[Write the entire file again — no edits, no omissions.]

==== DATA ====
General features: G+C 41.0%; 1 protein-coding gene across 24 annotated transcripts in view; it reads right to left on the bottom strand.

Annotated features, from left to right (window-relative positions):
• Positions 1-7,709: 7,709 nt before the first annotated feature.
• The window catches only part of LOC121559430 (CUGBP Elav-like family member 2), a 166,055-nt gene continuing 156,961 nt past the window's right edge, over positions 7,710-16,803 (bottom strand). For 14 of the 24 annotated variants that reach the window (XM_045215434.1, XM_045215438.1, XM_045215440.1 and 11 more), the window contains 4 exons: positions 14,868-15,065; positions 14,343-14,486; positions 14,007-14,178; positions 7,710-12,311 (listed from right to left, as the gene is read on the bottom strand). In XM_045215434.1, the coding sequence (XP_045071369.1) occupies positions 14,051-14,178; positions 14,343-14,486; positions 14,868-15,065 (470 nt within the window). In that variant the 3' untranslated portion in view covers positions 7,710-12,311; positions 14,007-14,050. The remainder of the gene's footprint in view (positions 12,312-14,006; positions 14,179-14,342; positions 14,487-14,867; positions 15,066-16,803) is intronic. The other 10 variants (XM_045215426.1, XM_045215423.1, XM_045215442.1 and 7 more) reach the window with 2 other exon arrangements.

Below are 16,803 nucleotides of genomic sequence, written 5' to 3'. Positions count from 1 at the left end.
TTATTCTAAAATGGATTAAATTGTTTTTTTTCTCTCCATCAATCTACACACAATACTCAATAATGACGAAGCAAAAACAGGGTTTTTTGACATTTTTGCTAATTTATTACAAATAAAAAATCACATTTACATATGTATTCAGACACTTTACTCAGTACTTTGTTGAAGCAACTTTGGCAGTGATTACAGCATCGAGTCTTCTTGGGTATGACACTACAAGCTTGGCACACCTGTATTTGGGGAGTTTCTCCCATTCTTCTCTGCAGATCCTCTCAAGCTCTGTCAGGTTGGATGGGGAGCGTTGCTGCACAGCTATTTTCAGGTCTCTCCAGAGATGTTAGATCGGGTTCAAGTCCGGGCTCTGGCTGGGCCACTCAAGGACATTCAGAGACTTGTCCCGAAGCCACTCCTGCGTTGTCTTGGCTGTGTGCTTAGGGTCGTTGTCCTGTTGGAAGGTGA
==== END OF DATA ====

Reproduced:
General features: G+C 41.0%; 1 protein-coding gene across 24 annotated transcripts in view; it reads right to left on the bottom strand.

Annotated features, from left to right (window-relative positions):
• Positions 1-7,709: 7,709 nt before the first annotated feature.
• The window catches only part of LOC121559430 (CUGBP Elav-like family member 2), a 166,055-nt gene continuing 156,961 nt past the window's right edge, over positions 7,710-16,803 (bottom strand). For 14 of the 24 annotated variants that reach the window (XM_045215434.1, XM_045215438.1, XM_045215440.1 and 11 more), the window contains 4 exons: positions 14,868-15,065; positions 14,343-14,486; positions 14,007-14,178; positions 7,710-12,311 (listed from right to left, as the gene is read on the bottom strand). In XM_045215434.1, the coding sequence (XP_045071369.1) occupies positions 14,051-14,178; positions 14,343-14,486; positions 14,868-15,065 (470 nt within the window). In that variant the 3' untranslated portion in view covers positions 7,710-12,311; positions 14,007-14,050. The remainder of the gene's footprint in view (positions 12,312-14,006; positions 14,179-14,342; positions 14,487-14,867; positions 15,066-16,803) is intronic. The other 10 variants (XM_045215426.1, XM_045215423.1, XM_045215442.1 and 7 more) reach the window with 2 other exon arrangements.

Below are 16,803 nucleotides of genomic sequence, written 5' to 3'. Positions count from 1 at the left end.
TTATTCTAAAATGGATTAAATTGTTTTTTTTCTCTCCATCAATCTACACACAATACTCAATAATGACGAAGCAAAAACAGGGTTTTTTGACATTTTTGCTAATTTATTACAAATAAAAAATCACATTTACATATGTATTCAGACACTTTACTCAGTACTTTGTTGAAGCAACTTTGGCAGTGATTACAGCATCGAGTCTTCTTGGGTATGACACTACAAGCTTGGCACACCTGTATTTGGGGAGTTTCTCCCATTCTTCTCTGCAGATCCTCTCAAGCTCTGTCAGGTTGGATGGGGAGCGTTGCTGCACAGCTATTTTCAGGTCTCTCCAGAGATGTTAGATCGGGTTCAAGTCCGGGCTCTGGCTGGGCCACTCAAGGACATTCAGAGACTTGTCCCGAAGCCACTCCTGCGTTGTCTTGGCTGTGTGCTTAGGGTCGTTGTCCTGTTGGAAGGTGA